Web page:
Dorothy Parker said that “Los Angeles is 72 suburbs in search of a city” Embracing this fact means that you can start to enjoy the city which spans nearly 500 miles. One suburb, Santa Monica actually has a town centre, Third Street Promenade, which is pedestrianised no less, with a pier and a beautiful beach all in close proximity. For visitors this is an easy ‘to get your head around” area of Los Angeles. Angelenos like the Saturday Farmer’s market but otherwise some think the area is way too touristy. You can understand why; Third Street has the inevitable global chains such as H&M, Zara and Forever 21 which are a welcome sight if you have a teenage daughter who hasn’t yet grasped that she’s an international traveller rather than a tourist. But Third Street also has pavement cafes, at least two cinemas and a Barnes & Noble bookstore. Then there’s the street performers including, and who can argue that this is entertainment, – skate boarding dogs. Waking early because you are on a different time zone means you may catch Third Street being washed with disinfectant. So it may be sanitised, literally, and it may be touristy but it’s a good introduction to the city of angels for the non-Angelenos.
After Santa Monica, you may be ready for a less chi chi side of the city and downtown is certainly that. It still feels very urban but a visit to Baco Mercat reveals the regeneration that has taken place over the last few years. The restaurant opened the second week of November 2011 and Chef Josef Centeno told us ‘Five years ago you couldn’t have walked down South Main Street’. According to Josef cheaper rents mean cheaper menus. Mercat has a cool industrial design and a friendly informal atmosphere. Josef’s signature dish is a Baco, a type of sandwich which when rolled flat becomes a ‘coco’. Inspired by a Spanish version of a pizza, it’s a very skinny flatbread which feels like carbs without the guilt. Americans are much more familiar with flat bread restaurants than the Brits.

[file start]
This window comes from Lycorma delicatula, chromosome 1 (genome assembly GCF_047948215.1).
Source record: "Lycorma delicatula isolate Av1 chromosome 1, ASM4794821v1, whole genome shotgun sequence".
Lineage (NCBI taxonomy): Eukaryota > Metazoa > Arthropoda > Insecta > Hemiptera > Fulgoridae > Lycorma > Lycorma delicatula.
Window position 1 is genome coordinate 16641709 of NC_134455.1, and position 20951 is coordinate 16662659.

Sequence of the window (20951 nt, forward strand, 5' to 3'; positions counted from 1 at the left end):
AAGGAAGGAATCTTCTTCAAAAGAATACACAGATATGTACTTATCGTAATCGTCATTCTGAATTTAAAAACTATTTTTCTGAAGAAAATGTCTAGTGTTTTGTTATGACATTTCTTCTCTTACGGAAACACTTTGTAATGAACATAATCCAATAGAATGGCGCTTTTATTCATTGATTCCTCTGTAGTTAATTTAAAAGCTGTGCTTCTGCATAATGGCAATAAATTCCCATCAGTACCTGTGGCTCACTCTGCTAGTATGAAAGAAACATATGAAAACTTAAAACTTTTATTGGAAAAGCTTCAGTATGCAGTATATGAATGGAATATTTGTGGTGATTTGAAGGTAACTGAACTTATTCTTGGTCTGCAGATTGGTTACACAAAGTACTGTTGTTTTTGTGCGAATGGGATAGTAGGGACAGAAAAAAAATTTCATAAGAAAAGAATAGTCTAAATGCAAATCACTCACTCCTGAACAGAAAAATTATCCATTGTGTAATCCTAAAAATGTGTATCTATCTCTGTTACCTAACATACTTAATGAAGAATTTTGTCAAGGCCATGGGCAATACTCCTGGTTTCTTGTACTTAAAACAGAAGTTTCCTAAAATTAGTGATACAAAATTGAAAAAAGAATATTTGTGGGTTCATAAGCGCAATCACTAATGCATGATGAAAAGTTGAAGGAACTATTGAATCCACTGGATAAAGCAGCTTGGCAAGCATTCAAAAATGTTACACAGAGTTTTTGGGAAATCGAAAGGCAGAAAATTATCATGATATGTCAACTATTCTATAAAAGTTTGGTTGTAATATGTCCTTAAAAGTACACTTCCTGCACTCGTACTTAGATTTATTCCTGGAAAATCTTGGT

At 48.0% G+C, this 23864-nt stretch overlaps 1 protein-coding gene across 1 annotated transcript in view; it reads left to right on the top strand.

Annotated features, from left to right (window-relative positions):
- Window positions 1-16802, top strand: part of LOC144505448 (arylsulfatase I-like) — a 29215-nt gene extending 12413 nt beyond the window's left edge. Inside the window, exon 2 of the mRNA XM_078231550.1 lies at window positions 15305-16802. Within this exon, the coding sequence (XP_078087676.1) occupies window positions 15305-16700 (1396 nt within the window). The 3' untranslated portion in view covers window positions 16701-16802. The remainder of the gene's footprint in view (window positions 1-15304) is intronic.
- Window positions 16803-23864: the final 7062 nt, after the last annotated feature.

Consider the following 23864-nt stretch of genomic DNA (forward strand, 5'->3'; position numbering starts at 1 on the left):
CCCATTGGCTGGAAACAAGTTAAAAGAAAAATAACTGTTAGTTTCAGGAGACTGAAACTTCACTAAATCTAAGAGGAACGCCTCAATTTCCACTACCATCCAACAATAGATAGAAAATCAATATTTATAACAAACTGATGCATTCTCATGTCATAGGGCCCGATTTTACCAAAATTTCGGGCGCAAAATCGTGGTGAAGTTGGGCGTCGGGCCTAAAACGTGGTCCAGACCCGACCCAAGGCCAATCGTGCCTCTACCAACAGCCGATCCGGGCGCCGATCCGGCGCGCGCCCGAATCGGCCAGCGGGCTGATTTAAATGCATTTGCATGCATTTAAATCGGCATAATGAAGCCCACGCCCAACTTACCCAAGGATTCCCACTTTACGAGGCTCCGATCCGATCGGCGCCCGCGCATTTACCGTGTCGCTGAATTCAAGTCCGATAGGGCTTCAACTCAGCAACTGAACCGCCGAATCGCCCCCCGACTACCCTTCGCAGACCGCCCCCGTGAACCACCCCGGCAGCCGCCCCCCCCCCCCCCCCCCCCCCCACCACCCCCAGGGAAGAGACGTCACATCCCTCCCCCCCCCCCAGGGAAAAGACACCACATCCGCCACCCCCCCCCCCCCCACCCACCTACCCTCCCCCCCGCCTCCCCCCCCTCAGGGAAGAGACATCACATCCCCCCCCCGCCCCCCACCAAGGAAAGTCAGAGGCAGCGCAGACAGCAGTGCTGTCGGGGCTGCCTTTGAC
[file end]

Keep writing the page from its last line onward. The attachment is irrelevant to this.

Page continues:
On the same street, S. Main Street, is a brilliant Vietnamese restaurant called Blossom. Vietnamese food is as familiar to the Americans as Indian food is to us Brits so a minority of Angeleno reviews were able to say it didn’t serve the best or cheapest ‘Pho’ in town although we tought the food was delicious and really fresh.
Pete’s Bar and Cafe had a great atmosphere; it managed to be buzzy and relaxed at the same time and it’s open till 2am. Situated at the corner of 4th and Main the interior has a mosaic tile floor from 1906 and dark wood panelling. There’s a good selection of beers including Guinness and the cucumber cocktail is lovely. There’s also a restaurant if you want to eat.
On Seventh, Bottega Louie is a beautiful high ceilinged, light restaurant with lots of elegant carerra marble which meant it looked amazing but the acoustics weren’t great. It was still busy at 3pm on a Thursday so the locals seem to love it. The pasta dishes were excellent and there’s a spectacular patisserie at the entrance to the building.
So, if you are still searching for that city in amongst the angels, don’t fret the suburbs have loads of lovely food to eat while you are looking.